VAN HOLLEN: And I know CBO has also analyzed different forms of investment to see which would be more effective. There are a lot of folks out there who are unemployed through no fault of their own who are continuing to look for work. As I looked at your analyses, one of the most effective ways to boost consumer demand which, of course, is a big soft spot would be to extend support for people who are out of work through no fault of their own; is that right?

ELMENDORF: Yes, Congressman. 

VAN HOLLEN: Thank you. And another issue that is looming on the horizon is as of the beginning of next year, the current payroll tax holiday, which is in effect for all working Americans, will lapse unless the Congress takes action. And if that were to lapse and that would mean working people had less disposable income especially at this point in time, that would also dampen demand in the economy, would it not? 

ELMENDORF: Yes, Congressman. 

VAN HOLLEN: And all that damping of demand would mean less economic growth and fewer jobs, would it not?

ELMENDORF: Yes.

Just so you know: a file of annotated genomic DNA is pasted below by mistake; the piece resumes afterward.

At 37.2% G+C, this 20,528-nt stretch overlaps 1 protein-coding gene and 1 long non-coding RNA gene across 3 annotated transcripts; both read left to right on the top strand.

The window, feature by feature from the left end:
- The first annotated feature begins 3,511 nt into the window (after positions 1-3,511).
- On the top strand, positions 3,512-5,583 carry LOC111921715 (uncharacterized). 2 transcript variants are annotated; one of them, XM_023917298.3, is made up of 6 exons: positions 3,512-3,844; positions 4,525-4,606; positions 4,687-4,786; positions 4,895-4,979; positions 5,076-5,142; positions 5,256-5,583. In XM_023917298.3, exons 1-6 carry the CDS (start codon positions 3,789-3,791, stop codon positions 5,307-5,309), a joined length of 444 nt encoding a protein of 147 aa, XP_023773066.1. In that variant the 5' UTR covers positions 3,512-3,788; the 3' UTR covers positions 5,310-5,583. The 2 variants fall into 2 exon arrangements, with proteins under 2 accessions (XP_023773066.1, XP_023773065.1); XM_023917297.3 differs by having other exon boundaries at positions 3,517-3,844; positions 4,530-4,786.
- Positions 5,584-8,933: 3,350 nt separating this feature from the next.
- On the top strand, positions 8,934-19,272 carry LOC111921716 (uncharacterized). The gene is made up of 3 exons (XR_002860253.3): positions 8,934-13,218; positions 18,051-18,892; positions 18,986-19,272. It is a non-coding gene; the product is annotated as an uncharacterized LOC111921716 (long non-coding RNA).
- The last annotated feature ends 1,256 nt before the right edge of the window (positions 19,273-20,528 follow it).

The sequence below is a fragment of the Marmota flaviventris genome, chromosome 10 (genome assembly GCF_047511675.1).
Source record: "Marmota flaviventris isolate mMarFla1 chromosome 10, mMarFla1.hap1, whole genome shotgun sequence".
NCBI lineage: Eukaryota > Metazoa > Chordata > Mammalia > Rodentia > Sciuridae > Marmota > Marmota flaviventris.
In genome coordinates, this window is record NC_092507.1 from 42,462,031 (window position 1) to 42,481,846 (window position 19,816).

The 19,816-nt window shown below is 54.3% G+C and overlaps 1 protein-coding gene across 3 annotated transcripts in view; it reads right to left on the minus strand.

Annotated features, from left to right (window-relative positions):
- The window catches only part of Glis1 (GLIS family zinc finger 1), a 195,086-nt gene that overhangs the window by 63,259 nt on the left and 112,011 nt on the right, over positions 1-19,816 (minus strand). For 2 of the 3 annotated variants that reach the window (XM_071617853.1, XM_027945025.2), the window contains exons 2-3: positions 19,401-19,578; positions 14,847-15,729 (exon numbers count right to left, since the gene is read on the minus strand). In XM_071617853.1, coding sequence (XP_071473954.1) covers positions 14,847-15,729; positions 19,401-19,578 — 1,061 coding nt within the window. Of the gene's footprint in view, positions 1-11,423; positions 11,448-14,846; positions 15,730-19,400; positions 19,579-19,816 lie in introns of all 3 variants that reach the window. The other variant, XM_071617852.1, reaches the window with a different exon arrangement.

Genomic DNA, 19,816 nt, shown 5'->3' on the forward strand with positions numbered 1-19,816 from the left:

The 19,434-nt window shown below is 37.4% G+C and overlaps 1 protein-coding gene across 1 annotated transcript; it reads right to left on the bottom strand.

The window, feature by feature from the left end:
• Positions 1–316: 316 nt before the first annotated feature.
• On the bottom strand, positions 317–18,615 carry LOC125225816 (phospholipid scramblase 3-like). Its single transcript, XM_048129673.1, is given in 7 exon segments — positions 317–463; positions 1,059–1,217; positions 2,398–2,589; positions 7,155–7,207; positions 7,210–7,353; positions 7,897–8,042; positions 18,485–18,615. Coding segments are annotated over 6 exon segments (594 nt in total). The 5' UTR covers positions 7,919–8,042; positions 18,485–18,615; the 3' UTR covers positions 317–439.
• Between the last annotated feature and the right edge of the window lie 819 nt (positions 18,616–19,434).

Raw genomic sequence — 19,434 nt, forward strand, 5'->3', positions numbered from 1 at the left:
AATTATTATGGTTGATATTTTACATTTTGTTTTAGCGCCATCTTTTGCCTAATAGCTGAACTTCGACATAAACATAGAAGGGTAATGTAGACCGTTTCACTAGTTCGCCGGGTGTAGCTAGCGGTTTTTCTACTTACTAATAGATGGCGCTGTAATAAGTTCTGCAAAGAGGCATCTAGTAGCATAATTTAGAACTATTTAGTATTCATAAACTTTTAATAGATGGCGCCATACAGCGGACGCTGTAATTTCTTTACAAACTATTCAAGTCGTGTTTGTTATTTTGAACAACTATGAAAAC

VAN HOLLEN: Thank you. A lot of ground has obviously been covered here. I would just want to pick up on the question, or comment really, that Congressman Upton made and I think we’re all very aware of the fact that the clock is ticking here. And in my view, we have to accomplish an awful lot in a very short period of time especially given your constraints. And I really hope that this committee is able to complete its mission and come up with a package that serves two purposes. One is to try and get the economy moving again and get people back to work and you’ve described some ways that could be done in response to questions. And as you’ve also indicated that can also help reduce the deficit over a period of time because the sooner you get people back to work the more the economy gets back into gear, the more revenue that will come in. Secondly, we need to act to put in place a long-term credible deficit reduction plan that does that in a steady way without harming current jobs and economic growth and we need to do it – I believe – in a balanced way like every other bipartisan group that has looked at this challenge recently. And so I hope we can complete that mission – as you’ve indicated in your testimony today and before – in that long-term picture there’s two big components. One there is no doubt we have to get a grip on the increasing costs as a result of the baby boom retirement, rising health care. No doubt about it. And there are smart ways to do it and then there are ways that I think would impose a lot of unnecessary pain on Americans. But we need to reform the health care system so that we focus more on the value of care than the volume of care, more on quality than quality and then we have to deal with the revenue issue. And we all know that in the past decade, when folks at the top were paying a little more, the economy performed just fine. Twenty million jobs were created. The economy was booming. And so it seems to me that this is a time for shared responsibility to address our country’s needs and I think your testimony made that very clear. So, thank you, Dr. Elmendorf, and thank you Madame Chairman and Mister Chairman.